For example, we designed the College of Education at Central Michigan University, which is where teachers learn how to teach. We looked at the classroom design very critically, and with an engineer, implemented displacement ventilation in the classrooms. We took the HVAC ductwork and put it underneath the chalkboard so the air comes through a wall of vents like a fog. It pillows around only in the space that’s occupied, so tempered, fresh air is brought right into the breathing zone of occupants. Because you’re not heating and cooling the whole space, energy costs are lower. Plus, it eliminates toxins in the room. In the end, it’s healthy, low cost for long-term ownership, and quiet, which makes it great for learning.
Another example is Grand Valley State University’s Mary Idema Pew Library Learning and Information Commons. It’s the longest project name I’ve ever had, but it’s an extraordinary project thanks to a true team effort — from the client to our design team to the engineers.
We did primary research at Grand Valley to gain insight into the way the students used a traditional library. During this time, we tested ideas by bringing in furniture and systems to see how students reacted. The successful ideas were deployed in the final building which was a remarkable moment to see everything come together and work in concert for the full building.
One thing we learned from this research was that students needed more areas for group and individual study. To free up room for the visionary program focused on collaboration, the library has an automatic storage retrieval system, which is a warehouse for books inside the library that holds 600,000 less utilized volumes in a 40-foot vault.
The library also champions peer-to-peer interactions. When you go to a traditional library, there is usually an information desk with a sign that says “Ask me questions- PLEASE.” However, it’s usually so quiet that people are afraid to walk up to that desk and vocalize that they don’t know something! At Grand Valley, we wanted to give them permission to talk and ask questions. We began to choreograph sequences to create a buzz, so when you walk in the building, there’s this amazing social space that is rich and full. We located the cafe on the first level which had sounds that drift into the adjacent knowledge market. This allows students to actually come up and say aloud, “Hey, I’m struggling with this, can you give me a hand?” It in effect lowers the threshold to learning.
On his design toolkit
Our team is strong at using software and taking advantage of the right tool at the right time. We use Revit as our BIM modeling software in our office, but we’re also old-school and use sketches and diagrams early in the process.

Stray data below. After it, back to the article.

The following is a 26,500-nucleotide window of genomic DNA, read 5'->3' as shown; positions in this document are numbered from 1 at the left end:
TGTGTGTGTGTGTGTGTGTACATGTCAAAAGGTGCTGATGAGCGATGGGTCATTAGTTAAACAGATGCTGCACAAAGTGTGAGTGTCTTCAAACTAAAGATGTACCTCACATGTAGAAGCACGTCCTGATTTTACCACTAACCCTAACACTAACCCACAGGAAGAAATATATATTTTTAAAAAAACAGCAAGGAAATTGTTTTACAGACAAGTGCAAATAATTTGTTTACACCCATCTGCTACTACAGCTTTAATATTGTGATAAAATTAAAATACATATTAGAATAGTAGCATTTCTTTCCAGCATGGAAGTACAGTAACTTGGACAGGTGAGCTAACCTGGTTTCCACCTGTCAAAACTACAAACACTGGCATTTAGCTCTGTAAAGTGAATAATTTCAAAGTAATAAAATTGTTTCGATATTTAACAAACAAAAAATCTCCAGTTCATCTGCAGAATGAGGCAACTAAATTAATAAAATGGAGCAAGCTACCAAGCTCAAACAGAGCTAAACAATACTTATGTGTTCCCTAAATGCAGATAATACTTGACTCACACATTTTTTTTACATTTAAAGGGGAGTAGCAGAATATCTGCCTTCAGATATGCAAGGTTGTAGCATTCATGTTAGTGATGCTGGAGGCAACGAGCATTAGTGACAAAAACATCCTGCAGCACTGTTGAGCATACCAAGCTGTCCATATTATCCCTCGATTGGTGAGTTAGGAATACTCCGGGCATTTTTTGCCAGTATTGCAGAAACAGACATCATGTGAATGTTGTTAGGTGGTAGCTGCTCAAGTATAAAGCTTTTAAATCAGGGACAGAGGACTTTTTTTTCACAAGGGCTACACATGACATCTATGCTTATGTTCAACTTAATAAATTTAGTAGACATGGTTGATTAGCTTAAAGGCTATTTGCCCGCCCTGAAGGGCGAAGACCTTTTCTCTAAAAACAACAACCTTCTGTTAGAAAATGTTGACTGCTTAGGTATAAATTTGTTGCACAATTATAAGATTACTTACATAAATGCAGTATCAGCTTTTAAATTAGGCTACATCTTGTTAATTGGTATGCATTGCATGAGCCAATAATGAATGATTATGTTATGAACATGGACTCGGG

My rule of thumb is when you start to measure sketches, you quickly move them into AutoCAD. We do massing and renderings in SketchUp because you can do that pretty quickly. These tools help our clients understand the siting and massing of a building, while being simple enough that they don’t feel like it’s a finished product.
For a project that we’re doing for the University of Texas at Dallas, we’re moving that model into Rhino and enhancing the detailing by using the Grasshopper plugin to parametrically visualize real-time data that influences our solutions from views or solar income. It increases the opportunity for facade exploration and form — it’s powerful at this stage in time.
I can’t wait until we’re able to move seamlessly from SketchUp to Rhino and Grasshopper, and ultimately into Revit to carry the complex geometries through to documentation. There’s a little bit lost in every translation as we move from one program to the other, and I’m looking for this seamless move between those to bridge that.
On innovation and disruption in the industry
Innovation and disruption are the hallmarks of the technology world. Our occupation has been regulated and compartmentalized into the different architectural phases, and as a designer we are held to the schematic and design development phases. It’s very linear and predictable, but it’s time-consuming and wrought with inefficiency. I believe that the impact of 21st Century technology and the increasingly shrinking project timelines have created the need for us to fundamentally rethink the linear and start to seek a solution that blurs those traditional boundaries.
Instead of relying on the designer to make decisions, a strong, integrated team of architects and engineers will allow even interior designers to engage in the project rather than waiting until design settles down. In my experience, this team effort yields an integrated approach with a systemic answer rather than fitting systems and materials into that space after the “design” is done. The end result is a better project.
Virtual reality and 3D tools allow us to actually take our clients right inside our model. They give a real ability to understand the building before it’s built. That’s something that’s going to change the way we practice architecture as we move forward.
On the future of architecture in the next 5–10 years
In her poem Three Oddest Words, Wislawa Szymborska, a Nobel Prize poet from Poland, says, “When I pronounce the word Future, the first syllable already belongs to the past.” This line embodies how I think about the future. The world is moving so quickly that looking back is the trick rather than looking forward to see what is coming next. For instance, as I look back in my short career alone, I’ve been taught by architects who drew with ink on linen. I’ve migrated from drawing by hand on mylar to migrating a 2D line into a computer to literally modeling a building, embedded with all the systems. It’s an incredible progression.
The time traditional hand drawing took afforded one to think — deeply — and that time has all but been eliminated now that we are required to make decisions about how to document a project so early in the process. There has to be an intention to design all the way through the documentation. Much like Yamasaki’s office, detailing is design which can take that pressure off the early stages and really allow the idea to mature naturally.
Stantec is always evolving. In the last two years that I’ve been with the firm, we’ve grown our design force with acquisitions of very strong design firms, like SHW Group, ADD Inc, and VOA. This intentional expansion has broadened our ability to create thought leadership and design leadership as a firm. We work together and discuss how to lead the industry.
On advice he would give himself
I would tell myself to explore the world, to get uncomfortable, and to see new things. As I’ve gotten older, that has profound implications on the way that I think. It allows me to see things a little differently.
I would also say, trust yourself and your beliefs. I tell my new design staff, “You’re here because of your talent and the way you think, and don’t hold that back.” It is too easy to get caught up in a perceived hierarchy when you are new to a firm, I want their attention, and I want them to know that.